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Racing Legends:
John Cooper

A true Outlier takes hours of deliberate practice at the craft he has chosen, mastering it and perfecting every detail. His ideas are his future and the will to make his vision a vivid reality will make him do things otherwise impossible to others and reach goals that will make him remembered forever.

Going motor racing is indeed an activity for the few: it is a full-time blood-sport that requires time, patience and a lot of sacrifices and resources.  By using his intuition, John Cooper, the son of Charles Cooper, a well-established race mechanic in Surbiton, started a motorsport revolution by manufacturing highly competitive racing cars with the engine placed behind the driver. With the help of his father and a friend, in 1947 he created the first rear-engined F3 single seater by simply joining together 2 front-end sections of 2 wrecked Fiat Topolinos and by using a single-cylinder 500cc JAP engine. When he started racing and selling these little rear-engined cars, John Cooper began a true motorsport revolution, making obsolete the front-engined Formula cars of the time.

Fun, but tremendously effective, Cooper's tiny 500cc F3's proved to be the school for legendary drivers like Stirling Moss, Jack Brabham, Bruce McLaren and a whole generation of drivers who later became world champions. With an eye for technology and improvement, in that little garage in Surbiton simple and brilliant ideas were being developed forward. From the little F3 single-seaters, John Cooper rapidly expanded towards bigger and more complex formulas, all rear engined and capable of beating world-class adversaries.  He was an innovator and a man passionate about new technologies and new ideas and one of the fathers of modern motor racing. Also, he was the mind behind one of the most iconic cars ever made: the Mini Cooper.

Believing that the MkI Mini had a potential to be a great sportscar, John Cooper took the unusual decision replace the original 850cc engine with the one he used in his Formula Junior single seaters. Thanks to this genius intuition, John Cooper was able to create a style icon that conquered the hearts of the jet set and the celebrities of the 1960ies and became one of the symbols of the British Invasion. That small but tremendously attractive people's "matchbox on wheels" soon turned in a symbol of practical yet elegant sportiness, thrilling many outliers, actors, weekend boy-racers...even Enzo Ferrari drove a Mini Cooper! Against all odds, the Mini was capable obtain many racing successes from international rallies to circuits all over the world: no one would have place their bets that this little motorcar would have been able to win everywhere. Despite the huge production numbers, the Mini Cooper was a very individualistic way of expression of artists, musicians and iconic characters of an entire generation. George Harrison painted his Cooper with psychedelic graphics for the film "Magical Mystery Tour", while Paul McCarthney and John Lennon daily drove their Coopers, the same as Mick Jagger! British comedian and actor Peter Sellers even had a one-off bespoke Mini made by Hooper and also Steve McQueen had a Mini for a certain period of time. In the 60ies, even if you could afford a Rolls Royce, you had to have a Mini Cooper!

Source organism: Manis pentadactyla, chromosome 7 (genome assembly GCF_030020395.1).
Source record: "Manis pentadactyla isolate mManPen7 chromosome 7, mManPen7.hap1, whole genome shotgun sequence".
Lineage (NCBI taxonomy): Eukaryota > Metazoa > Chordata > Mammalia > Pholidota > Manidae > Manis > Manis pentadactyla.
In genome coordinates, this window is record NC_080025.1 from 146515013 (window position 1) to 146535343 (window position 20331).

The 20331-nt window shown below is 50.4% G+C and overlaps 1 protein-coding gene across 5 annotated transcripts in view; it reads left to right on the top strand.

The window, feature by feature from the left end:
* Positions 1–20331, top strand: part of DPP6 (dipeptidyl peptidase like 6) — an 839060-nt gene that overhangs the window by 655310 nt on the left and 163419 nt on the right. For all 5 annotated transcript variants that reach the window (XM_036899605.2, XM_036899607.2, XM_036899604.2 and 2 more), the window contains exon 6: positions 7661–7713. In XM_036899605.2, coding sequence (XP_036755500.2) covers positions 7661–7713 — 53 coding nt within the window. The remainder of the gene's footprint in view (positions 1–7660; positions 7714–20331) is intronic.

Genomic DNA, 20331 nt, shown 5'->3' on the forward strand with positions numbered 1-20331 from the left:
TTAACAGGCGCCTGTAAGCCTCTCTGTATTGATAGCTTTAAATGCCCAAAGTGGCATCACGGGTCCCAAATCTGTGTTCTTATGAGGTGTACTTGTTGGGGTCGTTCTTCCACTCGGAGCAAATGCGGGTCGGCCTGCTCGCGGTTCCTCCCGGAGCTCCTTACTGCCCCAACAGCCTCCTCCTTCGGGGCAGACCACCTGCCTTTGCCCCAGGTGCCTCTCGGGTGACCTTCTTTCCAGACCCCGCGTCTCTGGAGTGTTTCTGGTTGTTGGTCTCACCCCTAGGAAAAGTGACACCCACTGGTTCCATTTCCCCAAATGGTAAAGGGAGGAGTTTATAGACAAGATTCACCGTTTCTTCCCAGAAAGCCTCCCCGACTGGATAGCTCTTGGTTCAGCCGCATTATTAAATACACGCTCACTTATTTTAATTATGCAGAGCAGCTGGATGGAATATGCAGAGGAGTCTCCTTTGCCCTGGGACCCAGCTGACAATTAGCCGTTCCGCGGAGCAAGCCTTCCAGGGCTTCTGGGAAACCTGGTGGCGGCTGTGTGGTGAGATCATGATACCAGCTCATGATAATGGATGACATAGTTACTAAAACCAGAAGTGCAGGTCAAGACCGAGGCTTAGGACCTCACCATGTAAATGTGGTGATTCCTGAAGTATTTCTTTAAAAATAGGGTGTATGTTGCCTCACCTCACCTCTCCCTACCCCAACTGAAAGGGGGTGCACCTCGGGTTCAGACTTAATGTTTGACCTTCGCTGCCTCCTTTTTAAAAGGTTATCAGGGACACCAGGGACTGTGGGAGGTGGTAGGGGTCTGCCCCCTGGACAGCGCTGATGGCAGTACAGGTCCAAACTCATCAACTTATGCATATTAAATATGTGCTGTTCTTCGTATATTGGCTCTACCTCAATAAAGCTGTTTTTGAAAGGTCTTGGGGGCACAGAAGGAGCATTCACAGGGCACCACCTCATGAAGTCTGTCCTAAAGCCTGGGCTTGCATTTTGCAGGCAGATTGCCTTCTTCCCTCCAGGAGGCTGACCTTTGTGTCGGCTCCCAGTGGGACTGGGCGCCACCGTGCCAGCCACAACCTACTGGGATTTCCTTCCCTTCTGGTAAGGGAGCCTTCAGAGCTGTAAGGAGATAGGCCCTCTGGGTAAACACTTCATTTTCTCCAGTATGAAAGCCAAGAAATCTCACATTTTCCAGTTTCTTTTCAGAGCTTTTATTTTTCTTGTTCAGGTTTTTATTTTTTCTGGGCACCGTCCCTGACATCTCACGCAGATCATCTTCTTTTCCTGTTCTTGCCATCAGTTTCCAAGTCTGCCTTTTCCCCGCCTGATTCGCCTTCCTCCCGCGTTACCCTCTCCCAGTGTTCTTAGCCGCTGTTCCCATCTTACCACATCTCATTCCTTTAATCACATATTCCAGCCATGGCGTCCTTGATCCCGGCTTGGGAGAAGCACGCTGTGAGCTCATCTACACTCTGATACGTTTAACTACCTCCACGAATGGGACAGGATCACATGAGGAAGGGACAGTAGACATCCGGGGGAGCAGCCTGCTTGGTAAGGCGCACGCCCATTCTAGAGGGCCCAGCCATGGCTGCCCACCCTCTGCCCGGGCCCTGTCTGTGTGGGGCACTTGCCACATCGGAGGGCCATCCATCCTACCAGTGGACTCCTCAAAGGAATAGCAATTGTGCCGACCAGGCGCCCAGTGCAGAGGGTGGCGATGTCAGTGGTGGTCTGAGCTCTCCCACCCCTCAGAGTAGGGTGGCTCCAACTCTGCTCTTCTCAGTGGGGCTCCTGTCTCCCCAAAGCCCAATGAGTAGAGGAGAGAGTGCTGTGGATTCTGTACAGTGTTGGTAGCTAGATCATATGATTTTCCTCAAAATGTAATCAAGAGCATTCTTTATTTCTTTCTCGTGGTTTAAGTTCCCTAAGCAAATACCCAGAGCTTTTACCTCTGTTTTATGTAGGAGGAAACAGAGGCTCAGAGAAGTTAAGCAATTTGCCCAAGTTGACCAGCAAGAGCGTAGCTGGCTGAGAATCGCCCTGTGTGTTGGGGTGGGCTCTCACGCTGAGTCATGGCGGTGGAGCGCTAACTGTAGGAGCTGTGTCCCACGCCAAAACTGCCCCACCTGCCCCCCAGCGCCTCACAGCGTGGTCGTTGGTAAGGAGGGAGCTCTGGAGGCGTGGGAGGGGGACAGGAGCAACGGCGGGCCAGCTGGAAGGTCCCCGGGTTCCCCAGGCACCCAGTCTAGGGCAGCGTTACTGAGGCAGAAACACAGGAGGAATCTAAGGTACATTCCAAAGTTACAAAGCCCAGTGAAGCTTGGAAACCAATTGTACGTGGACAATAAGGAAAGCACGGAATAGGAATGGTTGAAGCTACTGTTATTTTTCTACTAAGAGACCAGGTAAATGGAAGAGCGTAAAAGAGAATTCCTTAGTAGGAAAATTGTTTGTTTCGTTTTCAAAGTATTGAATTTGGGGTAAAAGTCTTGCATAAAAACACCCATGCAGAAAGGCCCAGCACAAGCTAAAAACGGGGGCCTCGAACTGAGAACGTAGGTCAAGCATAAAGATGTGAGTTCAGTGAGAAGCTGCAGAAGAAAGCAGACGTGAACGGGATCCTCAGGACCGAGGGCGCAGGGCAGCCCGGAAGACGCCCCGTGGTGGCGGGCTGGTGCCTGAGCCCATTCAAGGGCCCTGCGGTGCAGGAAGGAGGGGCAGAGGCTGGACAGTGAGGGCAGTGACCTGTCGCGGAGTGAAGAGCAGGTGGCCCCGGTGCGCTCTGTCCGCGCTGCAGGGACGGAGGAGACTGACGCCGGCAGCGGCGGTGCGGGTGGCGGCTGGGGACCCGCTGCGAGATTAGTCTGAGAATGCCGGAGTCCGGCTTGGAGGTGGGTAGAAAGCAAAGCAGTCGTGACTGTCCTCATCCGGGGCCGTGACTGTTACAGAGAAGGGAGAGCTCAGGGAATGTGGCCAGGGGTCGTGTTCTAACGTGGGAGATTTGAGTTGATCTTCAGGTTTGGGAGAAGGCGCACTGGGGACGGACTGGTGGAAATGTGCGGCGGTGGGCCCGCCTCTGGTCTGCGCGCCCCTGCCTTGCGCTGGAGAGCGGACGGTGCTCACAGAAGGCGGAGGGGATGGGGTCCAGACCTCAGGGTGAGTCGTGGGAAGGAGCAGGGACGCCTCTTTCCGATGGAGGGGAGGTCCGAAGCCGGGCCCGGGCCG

Over the years, John Cooper's brainchild, which was born out of the singular experiment of putting a Formula Junior engine in a small car became the quintessential accessory for all those successful individuals who need to express their individual taste. The Mini Cooper stands still today as a testament to John Cooper's genial and forward-thinking mind!
The Outlierman's Capsule Collection MINI John Cooper Works is an homage to the creativity and to the revolutionary style of the 1960ies Mini Coopers and to the spirit of the gentlemen who made this little motorcar their icon for daily sportiness. John Cooper's talent and the true outlier essence still live today in the young generations who drive a Mini every day both on the road or on the track. Every Outlier should always be judged by the size of his spirit: without any doubt, John Cooper was a giant.

Jacopo Villa, contributor

Photos: © BMW AG, courtesy of BMW Group PressClub


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